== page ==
Prime Minister, Dr.Manmohan Singh, is scheduled to visit China from January 13 to 15, 2008, for talks with the Chinese leaders. This will behis first visit to China. He did not accept an invitation from the Chinese Government to attend the June,2006,summit of the ShanghaiCo-operation Organisation (SCO) at Shanghai as an observer. The Government of India explained his decision not to go as due to the factthat India's status as only an observer of the SCO did not warrant a presence at the level of the Prime Minister. Among the other observers,Pakistan, Iran and Afghanistan were represented by their heads of State----Presidents Pervez Musharraf, Mahmud Ahmadinejad and HamidKarzai. Chinese officials suspected that the Prime Minister's decision not to go was actually due to the US suspicion that one of theobjectives of the SCO was to counter the US influence in the Central Asian region.

2. Shri Atal Behari Vajpayee, the predecessor of Dr.Manmohan Singh, had visited China in June 2003. Mr.Wen Jiabo, the Chinese PrimeMinister, had visited India in April,2005, and President Hu Jintao in November,2006. Dr. Manmohan Singh has, however, been meeting hisChinese counterpart in the margins of other multilateral summits such as the recent (November 2007) ASEAN summit in Singapore.

3. India-China relations continue to be characterised by a mix of mutual concerns, mutual suspicions and mutual goodwill. The concerns onthe part of India have been in respect of the unresolved border dispute. The on-going talks on the subject between the specially-designatedrepresentatives of the two Prime Ministers have reportedly got stuck on the Chinese claim to Arunachal Pradesh, particularly to theTawang Tract. With the Chinese going back on the understanding reached by the Prime Ministers of the two countries during the visit ofMr.Wen Jiabo to India in April,2005, that they should avoid any territorial adjustment in populated areas, it is evident that the Chinese arenot prepared to give up their demand relating to Arunachal Pradesh.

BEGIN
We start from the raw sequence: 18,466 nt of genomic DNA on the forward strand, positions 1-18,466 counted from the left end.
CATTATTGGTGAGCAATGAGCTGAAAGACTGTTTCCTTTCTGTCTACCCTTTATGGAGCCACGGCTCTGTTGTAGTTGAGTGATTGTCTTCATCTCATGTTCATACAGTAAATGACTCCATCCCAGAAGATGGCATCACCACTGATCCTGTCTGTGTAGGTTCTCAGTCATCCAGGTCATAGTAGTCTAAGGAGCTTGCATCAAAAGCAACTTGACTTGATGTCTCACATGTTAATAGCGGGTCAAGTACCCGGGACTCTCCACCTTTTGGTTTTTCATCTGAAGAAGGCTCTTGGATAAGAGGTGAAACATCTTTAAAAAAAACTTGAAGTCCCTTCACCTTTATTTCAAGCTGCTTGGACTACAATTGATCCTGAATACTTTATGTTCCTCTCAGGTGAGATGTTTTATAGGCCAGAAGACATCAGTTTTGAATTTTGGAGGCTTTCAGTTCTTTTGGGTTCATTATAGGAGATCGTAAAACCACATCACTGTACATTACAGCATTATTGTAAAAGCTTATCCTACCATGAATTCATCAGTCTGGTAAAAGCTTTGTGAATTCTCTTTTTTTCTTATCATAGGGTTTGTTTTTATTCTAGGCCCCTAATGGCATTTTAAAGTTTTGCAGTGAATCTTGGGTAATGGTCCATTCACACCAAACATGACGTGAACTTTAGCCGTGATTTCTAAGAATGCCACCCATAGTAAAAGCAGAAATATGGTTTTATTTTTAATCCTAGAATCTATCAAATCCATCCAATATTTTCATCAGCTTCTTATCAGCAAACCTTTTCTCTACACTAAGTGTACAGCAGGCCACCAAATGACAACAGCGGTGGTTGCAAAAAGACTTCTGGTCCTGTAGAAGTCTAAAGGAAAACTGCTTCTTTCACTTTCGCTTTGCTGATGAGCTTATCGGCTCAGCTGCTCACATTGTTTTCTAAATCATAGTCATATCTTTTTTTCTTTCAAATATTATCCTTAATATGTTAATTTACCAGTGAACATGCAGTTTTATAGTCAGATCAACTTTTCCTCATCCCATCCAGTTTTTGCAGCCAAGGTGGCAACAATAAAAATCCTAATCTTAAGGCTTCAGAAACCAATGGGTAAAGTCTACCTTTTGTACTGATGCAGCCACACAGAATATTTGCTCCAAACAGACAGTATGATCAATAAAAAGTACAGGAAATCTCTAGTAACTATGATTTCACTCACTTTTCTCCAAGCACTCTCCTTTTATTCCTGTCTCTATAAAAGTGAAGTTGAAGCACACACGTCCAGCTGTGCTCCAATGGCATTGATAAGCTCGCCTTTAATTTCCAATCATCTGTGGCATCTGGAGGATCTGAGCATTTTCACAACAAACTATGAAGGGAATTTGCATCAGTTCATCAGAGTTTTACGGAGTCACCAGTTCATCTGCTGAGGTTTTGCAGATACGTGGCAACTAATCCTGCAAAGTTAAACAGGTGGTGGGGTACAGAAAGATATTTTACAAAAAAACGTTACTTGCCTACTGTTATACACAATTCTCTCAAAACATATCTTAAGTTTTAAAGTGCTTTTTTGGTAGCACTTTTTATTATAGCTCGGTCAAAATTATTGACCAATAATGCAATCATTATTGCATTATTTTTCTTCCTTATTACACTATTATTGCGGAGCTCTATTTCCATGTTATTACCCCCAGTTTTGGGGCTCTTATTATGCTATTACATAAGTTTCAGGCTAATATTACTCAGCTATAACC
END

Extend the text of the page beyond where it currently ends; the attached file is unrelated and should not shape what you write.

4. While one can understand the hard bargaining by the Chinese on this issue, what should be a matter of particular concern to the Indianpublic are the frequent reports of Chinese troop intrusions into Indian territory, an intrusion into Bhutanese territory and reported Chineseobjection to some structures erected by Indian troops in Indian territory in Sikkim. While the Government of India has denied or playeddown the gravity of most of these reports, the fact that such reports keep appearing in our media from time to time itself indicates thecontinuing trust deficit between the two countries arising from the unresolved border issue. Just as they have gone back on the pastunderstanding that populated areas should not be disturbed, are they also preparing to go back on their commitment made in 2003 to ShriVajpayee that Sikkim was no longer an issue between the two countries? Are they trying to link any de jure concession on Sikkim by themto an Indian de jure concession on the Tawang Tract?That is a question, which must be bothering the minds of Indian policy-makers.